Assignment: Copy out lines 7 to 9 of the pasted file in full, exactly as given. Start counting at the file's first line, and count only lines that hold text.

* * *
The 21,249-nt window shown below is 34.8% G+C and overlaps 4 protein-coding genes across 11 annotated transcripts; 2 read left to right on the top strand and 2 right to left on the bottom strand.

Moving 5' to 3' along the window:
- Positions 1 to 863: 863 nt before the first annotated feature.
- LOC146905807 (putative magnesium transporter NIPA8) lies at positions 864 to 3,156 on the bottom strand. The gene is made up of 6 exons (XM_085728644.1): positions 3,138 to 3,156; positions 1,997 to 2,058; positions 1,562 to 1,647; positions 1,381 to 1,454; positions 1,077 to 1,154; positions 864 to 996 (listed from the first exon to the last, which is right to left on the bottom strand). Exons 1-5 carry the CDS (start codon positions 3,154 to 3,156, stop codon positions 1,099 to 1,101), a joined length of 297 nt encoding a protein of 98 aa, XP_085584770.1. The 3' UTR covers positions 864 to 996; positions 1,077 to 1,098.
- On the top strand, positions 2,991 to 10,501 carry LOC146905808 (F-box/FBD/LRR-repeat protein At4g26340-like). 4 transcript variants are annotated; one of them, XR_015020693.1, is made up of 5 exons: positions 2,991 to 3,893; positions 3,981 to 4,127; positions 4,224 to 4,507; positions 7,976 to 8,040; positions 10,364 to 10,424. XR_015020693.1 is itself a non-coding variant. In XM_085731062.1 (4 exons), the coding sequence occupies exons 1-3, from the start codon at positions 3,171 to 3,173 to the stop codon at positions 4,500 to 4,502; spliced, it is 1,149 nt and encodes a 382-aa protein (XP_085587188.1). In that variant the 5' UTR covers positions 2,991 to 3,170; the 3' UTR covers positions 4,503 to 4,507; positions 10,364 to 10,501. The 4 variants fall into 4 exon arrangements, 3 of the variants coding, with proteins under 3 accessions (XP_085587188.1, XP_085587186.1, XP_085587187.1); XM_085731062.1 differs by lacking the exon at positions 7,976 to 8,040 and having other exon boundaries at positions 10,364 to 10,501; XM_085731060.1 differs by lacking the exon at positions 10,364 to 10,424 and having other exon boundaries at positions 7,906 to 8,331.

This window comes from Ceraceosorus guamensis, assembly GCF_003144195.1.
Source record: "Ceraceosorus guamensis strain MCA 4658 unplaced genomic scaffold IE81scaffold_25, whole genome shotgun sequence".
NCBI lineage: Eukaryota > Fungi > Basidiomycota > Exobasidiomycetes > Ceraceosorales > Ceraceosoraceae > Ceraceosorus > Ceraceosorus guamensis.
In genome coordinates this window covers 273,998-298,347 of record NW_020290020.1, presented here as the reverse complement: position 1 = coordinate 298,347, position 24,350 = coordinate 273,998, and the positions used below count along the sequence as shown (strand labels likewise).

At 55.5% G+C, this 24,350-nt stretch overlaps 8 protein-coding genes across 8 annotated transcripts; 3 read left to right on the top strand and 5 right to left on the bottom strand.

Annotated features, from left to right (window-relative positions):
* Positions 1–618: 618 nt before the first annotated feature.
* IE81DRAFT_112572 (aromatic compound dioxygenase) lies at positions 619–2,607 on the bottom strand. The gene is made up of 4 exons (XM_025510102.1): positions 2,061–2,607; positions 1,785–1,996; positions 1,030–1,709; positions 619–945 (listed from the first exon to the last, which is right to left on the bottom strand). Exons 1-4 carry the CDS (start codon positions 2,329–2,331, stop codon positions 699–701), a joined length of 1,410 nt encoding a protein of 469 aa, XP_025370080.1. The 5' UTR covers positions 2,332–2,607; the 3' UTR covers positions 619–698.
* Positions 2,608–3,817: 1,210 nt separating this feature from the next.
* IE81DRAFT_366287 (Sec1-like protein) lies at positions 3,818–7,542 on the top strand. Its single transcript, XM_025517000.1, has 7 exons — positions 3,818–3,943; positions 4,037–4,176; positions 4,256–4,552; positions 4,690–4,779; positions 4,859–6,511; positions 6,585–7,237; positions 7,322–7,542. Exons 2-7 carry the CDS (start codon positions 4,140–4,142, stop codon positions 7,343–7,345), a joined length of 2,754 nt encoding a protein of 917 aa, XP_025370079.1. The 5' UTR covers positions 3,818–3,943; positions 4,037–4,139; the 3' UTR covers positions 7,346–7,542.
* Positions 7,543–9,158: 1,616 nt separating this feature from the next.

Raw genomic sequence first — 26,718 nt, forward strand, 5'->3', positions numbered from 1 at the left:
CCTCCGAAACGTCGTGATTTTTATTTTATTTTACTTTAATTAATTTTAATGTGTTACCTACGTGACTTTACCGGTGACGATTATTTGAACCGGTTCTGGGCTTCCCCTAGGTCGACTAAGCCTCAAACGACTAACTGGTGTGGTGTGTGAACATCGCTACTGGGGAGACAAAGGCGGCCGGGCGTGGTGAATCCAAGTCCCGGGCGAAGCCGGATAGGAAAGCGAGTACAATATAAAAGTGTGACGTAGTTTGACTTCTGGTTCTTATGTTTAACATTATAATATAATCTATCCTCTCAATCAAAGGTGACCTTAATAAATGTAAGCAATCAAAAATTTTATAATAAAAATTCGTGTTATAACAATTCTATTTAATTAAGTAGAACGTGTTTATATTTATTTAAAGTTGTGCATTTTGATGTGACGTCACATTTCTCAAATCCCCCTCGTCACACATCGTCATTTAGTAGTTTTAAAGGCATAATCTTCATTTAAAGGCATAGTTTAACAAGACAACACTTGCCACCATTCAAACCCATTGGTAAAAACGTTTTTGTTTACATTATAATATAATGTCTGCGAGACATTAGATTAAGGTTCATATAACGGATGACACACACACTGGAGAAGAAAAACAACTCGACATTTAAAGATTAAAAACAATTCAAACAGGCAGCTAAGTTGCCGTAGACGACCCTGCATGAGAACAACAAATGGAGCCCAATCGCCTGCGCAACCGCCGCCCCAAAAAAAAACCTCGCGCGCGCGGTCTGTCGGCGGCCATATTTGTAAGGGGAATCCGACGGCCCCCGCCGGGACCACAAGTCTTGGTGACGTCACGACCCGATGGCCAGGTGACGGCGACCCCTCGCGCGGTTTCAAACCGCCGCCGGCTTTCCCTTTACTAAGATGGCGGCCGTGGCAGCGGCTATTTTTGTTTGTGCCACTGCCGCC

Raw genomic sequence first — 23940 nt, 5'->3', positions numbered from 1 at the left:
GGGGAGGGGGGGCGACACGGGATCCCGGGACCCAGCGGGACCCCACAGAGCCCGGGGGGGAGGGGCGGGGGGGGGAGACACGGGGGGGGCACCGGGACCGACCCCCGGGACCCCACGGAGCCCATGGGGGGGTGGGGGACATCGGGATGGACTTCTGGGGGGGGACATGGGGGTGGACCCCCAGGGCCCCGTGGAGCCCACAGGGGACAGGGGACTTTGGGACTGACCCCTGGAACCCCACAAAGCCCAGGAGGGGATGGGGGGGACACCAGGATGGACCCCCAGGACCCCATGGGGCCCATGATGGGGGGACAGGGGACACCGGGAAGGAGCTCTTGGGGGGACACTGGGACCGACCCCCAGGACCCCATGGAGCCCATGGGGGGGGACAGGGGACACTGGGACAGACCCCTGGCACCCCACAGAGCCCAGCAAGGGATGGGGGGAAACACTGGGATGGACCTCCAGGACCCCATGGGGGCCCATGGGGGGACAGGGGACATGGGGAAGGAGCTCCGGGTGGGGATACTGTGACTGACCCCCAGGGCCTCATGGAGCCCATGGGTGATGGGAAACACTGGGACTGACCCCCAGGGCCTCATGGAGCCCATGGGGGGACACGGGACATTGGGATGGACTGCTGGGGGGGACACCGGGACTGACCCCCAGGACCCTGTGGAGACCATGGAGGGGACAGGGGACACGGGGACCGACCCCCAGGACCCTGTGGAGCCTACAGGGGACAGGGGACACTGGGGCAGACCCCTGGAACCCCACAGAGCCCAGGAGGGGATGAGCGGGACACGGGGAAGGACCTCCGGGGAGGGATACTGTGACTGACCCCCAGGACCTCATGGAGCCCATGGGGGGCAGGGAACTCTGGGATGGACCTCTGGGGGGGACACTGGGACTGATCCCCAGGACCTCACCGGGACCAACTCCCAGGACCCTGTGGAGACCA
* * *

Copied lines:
Source record: "Ceraceosorus guamensis strain MCA 4658 unplaced genomic scaffold IE81scaffold_25, whole genome shotgun sequence".
NCBI lineage: Eukaryota > Fungi > Basidiomycota > Exobasidiomycetes > Ceraceosorales > Ceraceosoraceae > Ceraceosorus > Ceraceosorus guamensis.
In genome coordinates this window covers 273,998-298,347 of record NW_020290020.1, presented here as the reverse complement: position 1 = coordinate 298,347, position 24,350 = coordinate 273,998, and the positions used below count along the sequence as shown (strand labels likewise).